Diabetes is a growing problem in the UK but a free prevention programme is offering hope to people at risk in Derbyshire.
There are 3.5 million people who have been diagnosed with diabetes in the UK and a further 549,000 may be unknowingly living with the condition.
Diabetes can lead to serious health issues including stroke, heart and kidney disease, and amputations.
The condition develops when glucose can’t enter the body’s cells to be used as fuel and this happens when either:
* There is no insulin to unlock the cells (Type 1 diabetes)
* There is not enough insulin or the insulin is there but not working properly (Type 2 diabetes).
Type 2 diabetes is far more common than Type 1 and currently, more than 55,000 people in Derbyshire have Type 2 diabetes with 70,000 more are at high risk of developing it.
The good news is Type 2 diabetes is largely preventable through lifestyle changes and there’s a free Type 2 diabetes prevention programme in Derby and Derbyshire.
It’s called Healthier You: NHS Diabetes Prevention Programme and offers help and education on how to prevent developing diabetes.
This covers topics including healthy eating and taking regular exercise.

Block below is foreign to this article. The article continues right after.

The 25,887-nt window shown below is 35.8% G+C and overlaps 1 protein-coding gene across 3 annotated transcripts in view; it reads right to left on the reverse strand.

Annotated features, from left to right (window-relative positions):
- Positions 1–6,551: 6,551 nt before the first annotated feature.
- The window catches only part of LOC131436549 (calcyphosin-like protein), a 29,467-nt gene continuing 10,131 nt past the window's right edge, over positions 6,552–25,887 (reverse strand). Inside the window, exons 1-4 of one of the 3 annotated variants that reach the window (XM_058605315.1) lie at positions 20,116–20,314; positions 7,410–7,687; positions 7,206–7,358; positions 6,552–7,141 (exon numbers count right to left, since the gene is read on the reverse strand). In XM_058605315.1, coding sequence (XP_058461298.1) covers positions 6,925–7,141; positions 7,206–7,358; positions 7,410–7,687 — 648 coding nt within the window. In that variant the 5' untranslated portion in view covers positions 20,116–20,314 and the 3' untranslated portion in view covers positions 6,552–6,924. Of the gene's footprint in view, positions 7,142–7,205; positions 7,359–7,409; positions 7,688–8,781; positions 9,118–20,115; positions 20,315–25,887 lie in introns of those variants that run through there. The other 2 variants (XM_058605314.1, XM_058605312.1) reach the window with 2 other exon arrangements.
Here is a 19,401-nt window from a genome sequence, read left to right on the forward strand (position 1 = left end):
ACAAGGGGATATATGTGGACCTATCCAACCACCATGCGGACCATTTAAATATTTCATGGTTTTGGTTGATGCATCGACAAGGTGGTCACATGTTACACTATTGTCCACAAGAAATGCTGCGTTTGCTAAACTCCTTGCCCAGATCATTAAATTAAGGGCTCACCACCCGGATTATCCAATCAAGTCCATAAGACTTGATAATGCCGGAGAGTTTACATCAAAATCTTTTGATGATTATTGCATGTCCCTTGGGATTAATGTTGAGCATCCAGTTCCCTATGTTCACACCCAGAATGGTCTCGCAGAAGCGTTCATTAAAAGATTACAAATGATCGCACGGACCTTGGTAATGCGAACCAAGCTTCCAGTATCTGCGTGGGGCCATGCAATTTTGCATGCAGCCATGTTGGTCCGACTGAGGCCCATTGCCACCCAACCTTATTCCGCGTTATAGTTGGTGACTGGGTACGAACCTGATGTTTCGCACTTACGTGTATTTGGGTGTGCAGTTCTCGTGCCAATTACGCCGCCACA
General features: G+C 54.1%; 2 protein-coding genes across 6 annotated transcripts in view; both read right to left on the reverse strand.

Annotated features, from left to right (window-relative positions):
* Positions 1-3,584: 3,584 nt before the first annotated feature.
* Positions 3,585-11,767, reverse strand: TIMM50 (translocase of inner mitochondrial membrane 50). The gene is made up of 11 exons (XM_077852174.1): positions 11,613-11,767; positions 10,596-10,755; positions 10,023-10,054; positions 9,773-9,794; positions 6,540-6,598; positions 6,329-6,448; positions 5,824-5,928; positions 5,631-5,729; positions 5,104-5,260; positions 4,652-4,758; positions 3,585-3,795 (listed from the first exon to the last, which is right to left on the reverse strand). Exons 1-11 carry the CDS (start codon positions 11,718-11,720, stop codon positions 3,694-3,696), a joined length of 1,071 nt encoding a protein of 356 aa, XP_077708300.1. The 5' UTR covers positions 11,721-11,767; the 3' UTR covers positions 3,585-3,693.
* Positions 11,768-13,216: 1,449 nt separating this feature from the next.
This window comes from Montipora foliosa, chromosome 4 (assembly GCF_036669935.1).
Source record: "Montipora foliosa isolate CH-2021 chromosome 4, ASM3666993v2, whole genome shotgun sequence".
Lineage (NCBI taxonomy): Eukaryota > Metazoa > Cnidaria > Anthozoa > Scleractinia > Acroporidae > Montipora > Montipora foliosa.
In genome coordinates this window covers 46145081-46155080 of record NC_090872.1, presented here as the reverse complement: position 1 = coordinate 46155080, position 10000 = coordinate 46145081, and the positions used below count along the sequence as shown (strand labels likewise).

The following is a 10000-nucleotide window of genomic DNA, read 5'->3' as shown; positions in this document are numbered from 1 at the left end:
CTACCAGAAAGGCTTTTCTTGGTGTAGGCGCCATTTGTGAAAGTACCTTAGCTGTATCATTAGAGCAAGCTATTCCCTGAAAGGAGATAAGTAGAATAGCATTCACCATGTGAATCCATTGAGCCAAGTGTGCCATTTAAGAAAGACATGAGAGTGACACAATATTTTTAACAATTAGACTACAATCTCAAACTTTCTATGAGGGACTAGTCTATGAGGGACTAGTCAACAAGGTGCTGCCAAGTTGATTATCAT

To find out more visit www.derbyshire.gov.uk/healthieryou or speak to your GP.
Five of the main risk factors for developing Type 2 diabetes are:
* Age − being over the age of 40 (over 25 for South Asian people)
* Genetics − having a close relative with the condition (parent, brother or sister)
* Weight − being overweight or obese
* Ethnicity − being of south Asian, Chinese, African-Caribbean or black African origin
* Pregnant women who have gestational diabetes are at an increased risk of developing Type 2 diabetes later in life
Common symptoms of diabetes include:
* Going to the toilet a lot, especially at night.
* Being really thirsty.
* Feeling more tired than usual.
* Losing weight without trying to.
* Genital itching or thrush.
* Cuts and wounds take longer to heal.
* Blurred vision.
If you have any symptoms of diabetes, you should contact your GP.
It doesn’t necessarily mean you have diabetes, but it’s worth checking. Early diagnosis, treatment and good control are vital for good health and reduce the chances of developing serious complications.